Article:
Heavy rain & strong storms Saturday, spotty snow possible Saturday night

A storm system will bring heavy rain and a risk for a brief strong or severe thunderstorm Saturday. The arrival of colder air Saturday night can change any leftover rain to snow.

Posted: Jan 18, 2019 4:08 PM
Updated: Jan 18, 2019 10:24 PM

A storm system organizing over the central U.S. and tracking eastward Friday afternoon and evening will bring widespread heavy rain to the Tennessee Valley after midnight Friday night and into Saturday.

The heavy rain will begin increasing between midnight and 2 AM west of I-65 - around Florence, Muscle Shoals, Tuscumbia, Russellville, Red Bay, Waterloo, and Moulton. The heavy rain will spread eastward, increasing along I-65 and I-565 between 2 AM and 4 AM - around Huntsville, Madison, Athens, Decatur, Fayetteville, Hazle Green, Hartselle, and Lacys Spring. Rain will fill in over Sand Mountain between 4 AM and 6 AM Saturday. These are times when you should expect the rain to start. Rain will fall, heavily at times, through much of Saturday.

A secondary surge of heavy rain will arrive in the Shoals between 9 AM and 11 AM, around Huntsville and I-65 around 11 AM to 1 PM, and around Sand Mountain between Noon and 3 PM. This line of heavy storms can come with isolated 50-60 mph wind gusts, which is nearing the threshold for storms to be classified as severe. A brief spin-up tornado cannot be ruled out. Though a risk is present for a severe thunderstorm or two, the overall risk is very low. The heavy rain earlier in the morning may help to limit how energetic the atmosphere is, which would limit or choke the severe risk before it starts. The change of wind above the ground is favorable for severe storms if storms can form within the heavy rain.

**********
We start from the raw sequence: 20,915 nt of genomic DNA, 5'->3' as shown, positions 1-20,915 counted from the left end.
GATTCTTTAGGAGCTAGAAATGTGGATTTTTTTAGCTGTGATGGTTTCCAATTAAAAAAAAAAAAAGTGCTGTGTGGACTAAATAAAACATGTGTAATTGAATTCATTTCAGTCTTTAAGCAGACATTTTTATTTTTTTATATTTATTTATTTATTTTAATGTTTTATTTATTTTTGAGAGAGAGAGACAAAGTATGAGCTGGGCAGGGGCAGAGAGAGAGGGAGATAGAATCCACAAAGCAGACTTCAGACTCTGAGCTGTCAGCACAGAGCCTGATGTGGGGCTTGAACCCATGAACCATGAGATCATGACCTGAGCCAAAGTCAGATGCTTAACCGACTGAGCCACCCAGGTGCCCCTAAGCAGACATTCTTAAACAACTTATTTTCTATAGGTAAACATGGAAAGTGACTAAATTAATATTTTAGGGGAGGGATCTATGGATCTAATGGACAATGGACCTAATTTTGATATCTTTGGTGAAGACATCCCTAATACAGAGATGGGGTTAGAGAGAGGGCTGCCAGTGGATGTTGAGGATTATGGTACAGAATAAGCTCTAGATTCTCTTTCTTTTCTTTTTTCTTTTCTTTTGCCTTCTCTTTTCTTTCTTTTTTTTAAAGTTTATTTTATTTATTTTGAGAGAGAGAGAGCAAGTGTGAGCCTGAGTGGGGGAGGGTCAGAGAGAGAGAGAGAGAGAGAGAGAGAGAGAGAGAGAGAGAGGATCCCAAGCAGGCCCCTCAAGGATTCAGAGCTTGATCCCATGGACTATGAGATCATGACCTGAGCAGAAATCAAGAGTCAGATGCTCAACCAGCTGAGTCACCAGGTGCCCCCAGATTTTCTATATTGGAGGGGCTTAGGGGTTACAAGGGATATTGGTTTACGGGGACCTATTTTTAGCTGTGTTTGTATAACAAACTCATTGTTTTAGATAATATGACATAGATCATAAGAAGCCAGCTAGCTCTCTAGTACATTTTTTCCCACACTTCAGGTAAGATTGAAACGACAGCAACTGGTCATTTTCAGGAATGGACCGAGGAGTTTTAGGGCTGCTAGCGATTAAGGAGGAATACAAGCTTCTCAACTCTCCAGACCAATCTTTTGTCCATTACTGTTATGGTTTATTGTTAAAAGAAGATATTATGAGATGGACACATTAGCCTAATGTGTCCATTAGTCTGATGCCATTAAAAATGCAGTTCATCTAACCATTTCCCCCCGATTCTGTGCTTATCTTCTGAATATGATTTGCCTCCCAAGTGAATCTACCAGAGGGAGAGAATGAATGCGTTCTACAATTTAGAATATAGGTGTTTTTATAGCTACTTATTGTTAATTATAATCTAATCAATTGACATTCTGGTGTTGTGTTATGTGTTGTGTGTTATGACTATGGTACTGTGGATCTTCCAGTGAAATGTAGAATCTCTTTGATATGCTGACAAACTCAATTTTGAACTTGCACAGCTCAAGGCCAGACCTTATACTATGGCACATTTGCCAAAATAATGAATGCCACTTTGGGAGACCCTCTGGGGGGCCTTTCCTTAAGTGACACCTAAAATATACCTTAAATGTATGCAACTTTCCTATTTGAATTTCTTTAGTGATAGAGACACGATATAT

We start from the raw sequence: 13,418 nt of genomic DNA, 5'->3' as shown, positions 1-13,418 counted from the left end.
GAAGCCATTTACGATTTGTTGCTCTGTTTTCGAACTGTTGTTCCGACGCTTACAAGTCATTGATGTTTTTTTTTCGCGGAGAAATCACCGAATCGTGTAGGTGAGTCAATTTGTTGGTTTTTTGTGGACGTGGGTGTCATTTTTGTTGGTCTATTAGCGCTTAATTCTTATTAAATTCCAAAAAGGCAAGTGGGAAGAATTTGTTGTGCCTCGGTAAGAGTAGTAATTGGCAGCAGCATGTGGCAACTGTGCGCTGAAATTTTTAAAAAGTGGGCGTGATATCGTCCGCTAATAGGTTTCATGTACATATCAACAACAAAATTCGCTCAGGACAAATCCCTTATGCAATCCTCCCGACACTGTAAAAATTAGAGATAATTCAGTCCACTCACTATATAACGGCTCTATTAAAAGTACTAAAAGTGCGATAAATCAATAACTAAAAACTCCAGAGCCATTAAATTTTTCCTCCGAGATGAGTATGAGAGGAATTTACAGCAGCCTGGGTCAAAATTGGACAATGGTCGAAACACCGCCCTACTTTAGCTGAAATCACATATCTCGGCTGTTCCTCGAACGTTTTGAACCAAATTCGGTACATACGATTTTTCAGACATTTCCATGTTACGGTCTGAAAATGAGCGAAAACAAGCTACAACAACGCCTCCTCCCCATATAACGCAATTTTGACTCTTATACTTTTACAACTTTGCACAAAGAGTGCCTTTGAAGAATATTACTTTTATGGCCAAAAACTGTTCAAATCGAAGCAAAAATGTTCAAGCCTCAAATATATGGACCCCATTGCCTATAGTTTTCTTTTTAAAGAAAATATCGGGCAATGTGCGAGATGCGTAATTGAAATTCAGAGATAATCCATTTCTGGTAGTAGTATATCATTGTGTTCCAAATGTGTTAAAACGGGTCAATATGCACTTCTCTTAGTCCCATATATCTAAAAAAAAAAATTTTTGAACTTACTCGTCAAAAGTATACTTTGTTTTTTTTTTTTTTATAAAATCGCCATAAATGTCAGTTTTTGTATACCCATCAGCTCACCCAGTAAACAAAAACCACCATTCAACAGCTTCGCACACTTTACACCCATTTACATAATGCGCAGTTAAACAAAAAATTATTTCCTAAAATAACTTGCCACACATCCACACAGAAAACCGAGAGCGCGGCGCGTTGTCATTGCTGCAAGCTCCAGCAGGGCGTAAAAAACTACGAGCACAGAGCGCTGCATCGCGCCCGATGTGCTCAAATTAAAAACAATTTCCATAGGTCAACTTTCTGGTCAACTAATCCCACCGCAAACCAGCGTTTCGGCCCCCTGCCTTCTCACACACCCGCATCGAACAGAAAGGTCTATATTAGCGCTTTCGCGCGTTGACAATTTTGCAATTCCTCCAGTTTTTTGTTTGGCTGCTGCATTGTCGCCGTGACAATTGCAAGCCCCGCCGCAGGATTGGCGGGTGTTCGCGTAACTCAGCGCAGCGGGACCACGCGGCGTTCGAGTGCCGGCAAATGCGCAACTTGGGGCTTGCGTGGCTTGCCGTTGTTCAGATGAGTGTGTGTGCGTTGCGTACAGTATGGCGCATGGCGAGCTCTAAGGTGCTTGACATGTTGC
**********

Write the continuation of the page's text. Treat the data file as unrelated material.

Moisture wrapping around the western edge of the storm system will bring spotty light rain occasionally through Saturday evening. A rapidly cooling atmosphere will mean that some of that rain can change to snow after about 7 PM Saturday. Snow will remain possible through about 3 AM Sunday. By the time the sun rises Sunday, the chance for snow will be over.

Rainfall amounts of 1-2 inches are possible. Rivers can rise, and some could be near flood levels by early next week. Snowfall amounts will be less than a quarter-inch, but most of the snow that falls will melt rather than accumulate. No significant accumulation is likely, but colder surface could see a light dusting.

Even away from the storms, wind will be significant. It will increase after midnight Friday night to 15-25 mph with gusts to as high as 35 mph. The strongest winds overall will relax after about 9 AM.

Very cold air will follow this storm system. Temperatures will drop nearly 30 degrees from Saturday afternoon through Sunday afternoon. Monday morning will chill into the high teens and low 20s. Wind chills may drop into the single digits Monday morning.

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40° wxIcon
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